Simulation of impact at a constant downward velocity of v=10.0 m/s on a homogeneous elastoplastic 2D open-cell foam specimen with a low initial yield stress resulting in a large amount of plastic deformation. The snapshot were taken at different times corresponding to different average vertical strains during the dynamic compression. The colors represent the local deformation in the vertical direction and the black lines describe the FEM mesh. The snapshots clearly demonstrate the transition from (nearly) homogeneous deformation to heterogeneous deformation (mixture of collapsed and uncollapsed regions) and back to nearly homogeneous (completely collapsed) deformation.

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Figure 13

The effect of the initial rate of plastic deformation (ϵ̇opandα̇op) on the response of metallic open-cell foams. The foam density was taken as 100 kg/m3, the applied strain was maintained at 1000 s−1, and the values for the variables in Eqs. 10,11,12,20,21,22 were set to initial strut length Lo=1.0 mm, initial strut radius ro=0.3 mm, E=50 GPa, σyo=50 MPa, axial exponent r=4, axial exponent m=4, ϵpo=0.005, bending exponent r=4, bending exponent m=20, and αpo=0.005. (a) The effective cell response (solid line) and the effective plateau (dashed line) for foams loaded at different initial rates of plastic deformation. (b) The effect of initial rate of plastic deformation on the predicted effective plateau stress for metallic open-cell foams.

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Figure 12

The effect of applied strain rate on the response of metallic open-cell foams. The foam density was taken as 100 kg/m3 and the values for the variables in Eqs. 10,11,12,20,21,22 were set to initial strut length Lo=1.0 mm, initial strut radius ro=0.3 mm, E=50 GPa, σyo=50 MPa, axial exponent r=4, axial exponent m=4, ϵpo=0.005, ϵ̇po=0.10, bending exponent r=4, bending exponent m=20, αpo=0.005, and α̇po=0.10. (a) The effective cell response (solid line) and the effective plateau (dashed line) for foams loaded at different strain rates ϵ̇. (b) The effect of the applied strain rate ϵ̇ on the predicted effective plateau stress for metallic open-cell foams.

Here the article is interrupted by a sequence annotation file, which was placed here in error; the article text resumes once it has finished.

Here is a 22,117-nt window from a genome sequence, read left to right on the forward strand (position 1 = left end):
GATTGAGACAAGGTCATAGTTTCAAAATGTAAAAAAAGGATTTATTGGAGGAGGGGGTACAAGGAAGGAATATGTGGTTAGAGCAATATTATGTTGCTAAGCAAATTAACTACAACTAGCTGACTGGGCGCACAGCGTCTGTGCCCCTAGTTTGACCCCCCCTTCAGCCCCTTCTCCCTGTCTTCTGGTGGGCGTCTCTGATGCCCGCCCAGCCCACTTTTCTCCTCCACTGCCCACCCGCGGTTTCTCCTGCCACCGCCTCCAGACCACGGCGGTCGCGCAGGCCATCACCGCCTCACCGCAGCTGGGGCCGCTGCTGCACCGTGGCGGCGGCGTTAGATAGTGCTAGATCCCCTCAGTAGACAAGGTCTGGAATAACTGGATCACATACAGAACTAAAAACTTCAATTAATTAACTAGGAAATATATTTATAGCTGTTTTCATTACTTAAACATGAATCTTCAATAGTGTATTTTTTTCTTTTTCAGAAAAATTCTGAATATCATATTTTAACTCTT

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Figure 11

The effect of initial yield stress on the response of metallic open-cell foams. The foam density was taken as 100 kg/m3 and every run was carried out at a strain rate of 1 s−1. The values for the variables in Eqs. 10,11,12,20,21,22 were set to initial strut length Lo=1.0 mm, initial strut radius ro=0.3 mm, E=50 GPa, axial exponent r=4, axial exponent m=4, ϵpo=0.005, ϵ̇po=0.10, bending exponent r=4, bending exponent m=20, αpo=0.005, and α̇po=0.10. (a) The effective cell response (solid line) and the effective plateau (dashed line) for foams composed of struts with different initial yield stress σyo. (b) The effect of the initial yield stress σyo on the predicted effective plateau stress for metallic open-cell foams.

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Figure 10

The effective response for foams with elastoplastic cell walls. The values for the variables in Eqs. 10,11,12,20,21,22 were set to initial strut length Lo=1.0 mm, initial strut radius ro=0.3 mm, E=50 GPa, σyo=50 MPa, axial exponent r=4, axial exponent m=4, ϵpo=0.005, ϵ̇po=0.10, bending exponent r=4, bending exponent m=20, αpo=0.005, and α̇po=0.10. (a) The effective cell and plateau response for foams composed from struts with low initial yield stress such that the response involves a lot of plastic deformation. (b) The load and unload responses when the cell walls (struts) undergo plastic deformation.